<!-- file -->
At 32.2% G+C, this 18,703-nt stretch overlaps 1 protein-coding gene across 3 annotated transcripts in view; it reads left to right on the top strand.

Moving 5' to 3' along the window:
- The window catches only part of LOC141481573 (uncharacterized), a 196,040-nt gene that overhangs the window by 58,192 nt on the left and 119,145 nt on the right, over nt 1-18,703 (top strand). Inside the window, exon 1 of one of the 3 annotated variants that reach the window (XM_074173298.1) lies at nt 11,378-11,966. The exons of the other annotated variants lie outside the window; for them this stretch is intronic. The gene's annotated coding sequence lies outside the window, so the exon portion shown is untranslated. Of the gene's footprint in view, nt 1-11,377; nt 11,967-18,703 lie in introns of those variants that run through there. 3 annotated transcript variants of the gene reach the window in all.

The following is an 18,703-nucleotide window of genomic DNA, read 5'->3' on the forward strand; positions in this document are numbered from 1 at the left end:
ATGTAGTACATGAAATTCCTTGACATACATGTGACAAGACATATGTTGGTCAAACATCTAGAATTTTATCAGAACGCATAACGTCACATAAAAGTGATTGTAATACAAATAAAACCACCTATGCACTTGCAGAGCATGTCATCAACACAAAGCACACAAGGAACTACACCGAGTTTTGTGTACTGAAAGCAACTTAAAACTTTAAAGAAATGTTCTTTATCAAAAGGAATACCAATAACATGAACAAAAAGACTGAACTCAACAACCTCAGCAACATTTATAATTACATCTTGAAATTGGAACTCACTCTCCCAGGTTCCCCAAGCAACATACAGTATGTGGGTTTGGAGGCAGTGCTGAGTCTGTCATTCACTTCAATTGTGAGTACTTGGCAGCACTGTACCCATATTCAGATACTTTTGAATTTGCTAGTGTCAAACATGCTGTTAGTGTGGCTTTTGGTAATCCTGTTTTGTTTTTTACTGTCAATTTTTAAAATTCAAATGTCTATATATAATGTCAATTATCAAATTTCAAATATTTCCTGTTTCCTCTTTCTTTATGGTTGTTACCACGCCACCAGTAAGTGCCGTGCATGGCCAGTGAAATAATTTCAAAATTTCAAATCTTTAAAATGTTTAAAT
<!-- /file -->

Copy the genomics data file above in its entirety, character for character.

At 32.2% G+C, this 18,703-nt stretch overlaps 1 protein-coding gene across 3 annotated transcripts in view; it reads left to right on the top strand.

Moving 5' to 3' along the window:
- The window catches only part of LOC141481573 (uncharacterized), a 196,040-nt gene that overhangs the window by 58,192 nt on the left and 119,145 nt on the right, over nt 1-18,703 (top strand). Inside the window, exon 1 of one of the 3 annotated variants that reach the window (XM_074173298.1) lies at nt 11,378-11,966. The exons of the other annotated variants lie outside the window; for them this stretch is intronic. The gene's annotated coding sequence lies outside the window, so the exon portion shown is untranslated. Of the gene's footprint in view, nt 1-11,377; nt 11,967-18,703 lie in introns of those variants that run through there. 3 annotated transcript variants of the gene reach the window in all.

The following is an 18,703-nucleotide window of genomic DNA, read 5'->3' on the forward strand; positions in this document are numbered from 1 at the left end:
ATGTAGTACATGAAATTCCTTGACATACATGTGACAAGACATATGTTGGTCAAACATCTAGAATTTTATCAGAACGCATAACGTCACATAAAAGTGATTGTAATACAAATAAAACCACCTATGCACTTGCAGAGCATGTCATCAACACAAAGCACACAAGGAACTACACCGAGTTTTGTGTACTGAAAGCAACTTAAAACTTTAAAGAAATGTTCTTTATCAAAAGGAATACCAATAACATGAACAAAAAGACTGAACTCAACAACCTCAGCAACATTTATAATTACATCTTGAAATTGGAACTCACTCTCCCAGGTTCCCCAAGCAACATACAGTATGTGGGTTTGGAGGCAGTGCTGAGTCTGTCATTCACTTCAATTGTGAGTACTTGGCAGCACTGTACCCATATTCAGATACTTTTGAATTTGCTAGTGTCAAACATGCTGTTAGTGTGGCTTTTGGTAATCCTGTTTTGTTTTTTACTGTCAATTTTTAAAATTCAAATGTCTATATATAATGTCAATTATCAAATTTCAAATATTTCCTGTTTCCTCTTTCTTTATGGTTGTTACCACGCCACCAGTAAGTGCCGTGCATGGCCAGTGAAATAATTTCAAAATTTCAAATCTTTAAAATGTTTAAAT